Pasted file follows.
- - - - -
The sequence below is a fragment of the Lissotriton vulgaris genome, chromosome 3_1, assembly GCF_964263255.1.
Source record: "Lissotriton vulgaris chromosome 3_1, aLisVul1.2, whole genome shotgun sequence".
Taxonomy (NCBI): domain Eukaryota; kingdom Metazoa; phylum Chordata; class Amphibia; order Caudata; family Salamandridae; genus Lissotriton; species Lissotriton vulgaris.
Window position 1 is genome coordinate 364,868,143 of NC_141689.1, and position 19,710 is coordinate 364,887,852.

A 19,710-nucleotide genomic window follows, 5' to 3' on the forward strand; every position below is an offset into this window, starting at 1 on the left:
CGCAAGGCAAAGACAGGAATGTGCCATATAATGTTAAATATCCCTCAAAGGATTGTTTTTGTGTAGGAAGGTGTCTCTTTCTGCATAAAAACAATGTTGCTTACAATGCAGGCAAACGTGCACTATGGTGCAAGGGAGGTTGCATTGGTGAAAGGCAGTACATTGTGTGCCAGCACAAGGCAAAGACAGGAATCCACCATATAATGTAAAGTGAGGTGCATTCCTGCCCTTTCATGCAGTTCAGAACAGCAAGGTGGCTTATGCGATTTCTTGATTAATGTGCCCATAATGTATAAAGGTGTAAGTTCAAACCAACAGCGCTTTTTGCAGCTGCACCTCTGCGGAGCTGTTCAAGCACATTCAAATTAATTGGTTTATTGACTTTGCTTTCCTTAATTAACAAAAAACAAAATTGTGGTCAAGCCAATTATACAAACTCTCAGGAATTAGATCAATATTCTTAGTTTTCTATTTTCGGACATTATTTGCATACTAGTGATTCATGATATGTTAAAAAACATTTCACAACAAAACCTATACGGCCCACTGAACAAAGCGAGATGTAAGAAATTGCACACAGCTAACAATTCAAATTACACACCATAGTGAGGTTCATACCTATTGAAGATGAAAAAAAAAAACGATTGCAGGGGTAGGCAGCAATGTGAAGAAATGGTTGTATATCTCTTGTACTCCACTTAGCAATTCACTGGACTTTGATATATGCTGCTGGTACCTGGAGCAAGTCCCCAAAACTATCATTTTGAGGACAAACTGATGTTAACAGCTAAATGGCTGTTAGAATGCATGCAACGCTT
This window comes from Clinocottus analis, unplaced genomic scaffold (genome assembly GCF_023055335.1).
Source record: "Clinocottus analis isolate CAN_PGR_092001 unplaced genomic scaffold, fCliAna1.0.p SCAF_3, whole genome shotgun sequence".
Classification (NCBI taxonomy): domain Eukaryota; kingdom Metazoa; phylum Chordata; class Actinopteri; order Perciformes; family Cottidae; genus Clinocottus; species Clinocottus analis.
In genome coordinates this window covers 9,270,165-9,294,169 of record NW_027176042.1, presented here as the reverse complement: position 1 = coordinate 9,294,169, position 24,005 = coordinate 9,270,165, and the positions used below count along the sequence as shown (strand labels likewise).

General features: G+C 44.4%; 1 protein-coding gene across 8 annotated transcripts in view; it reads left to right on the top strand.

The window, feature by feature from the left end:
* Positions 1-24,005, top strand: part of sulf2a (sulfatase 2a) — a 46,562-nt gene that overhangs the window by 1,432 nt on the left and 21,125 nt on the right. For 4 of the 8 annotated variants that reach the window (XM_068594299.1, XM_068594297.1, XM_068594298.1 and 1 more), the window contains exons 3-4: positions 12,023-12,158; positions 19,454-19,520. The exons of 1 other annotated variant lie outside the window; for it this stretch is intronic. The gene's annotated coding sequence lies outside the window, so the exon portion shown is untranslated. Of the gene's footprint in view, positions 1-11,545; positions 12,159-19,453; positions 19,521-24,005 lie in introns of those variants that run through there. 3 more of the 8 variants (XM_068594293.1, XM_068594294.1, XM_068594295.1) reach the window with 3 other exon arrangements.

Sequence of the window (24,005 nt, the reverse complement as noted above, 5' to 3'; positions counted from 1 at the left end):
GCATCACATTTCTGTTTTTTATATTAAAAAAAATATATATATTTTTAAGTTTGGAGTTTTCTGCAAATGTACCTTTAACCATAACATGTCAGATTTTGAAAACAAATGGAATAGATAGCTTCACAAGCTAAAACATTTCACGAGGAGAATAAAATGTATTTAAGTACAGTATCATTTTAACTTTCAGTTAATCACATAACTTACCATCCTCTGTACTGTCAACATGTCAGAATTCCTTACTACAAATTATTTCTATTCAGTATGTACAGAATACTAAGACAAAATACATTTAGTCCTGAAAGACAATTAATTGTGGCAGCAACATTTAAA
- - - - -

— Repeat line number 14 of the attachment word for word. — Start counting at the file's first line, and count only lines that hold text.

Sequence of the window (24,005 nt, the reverse complement as noted above, 5' to 3'; positions counted from 1 at the left end):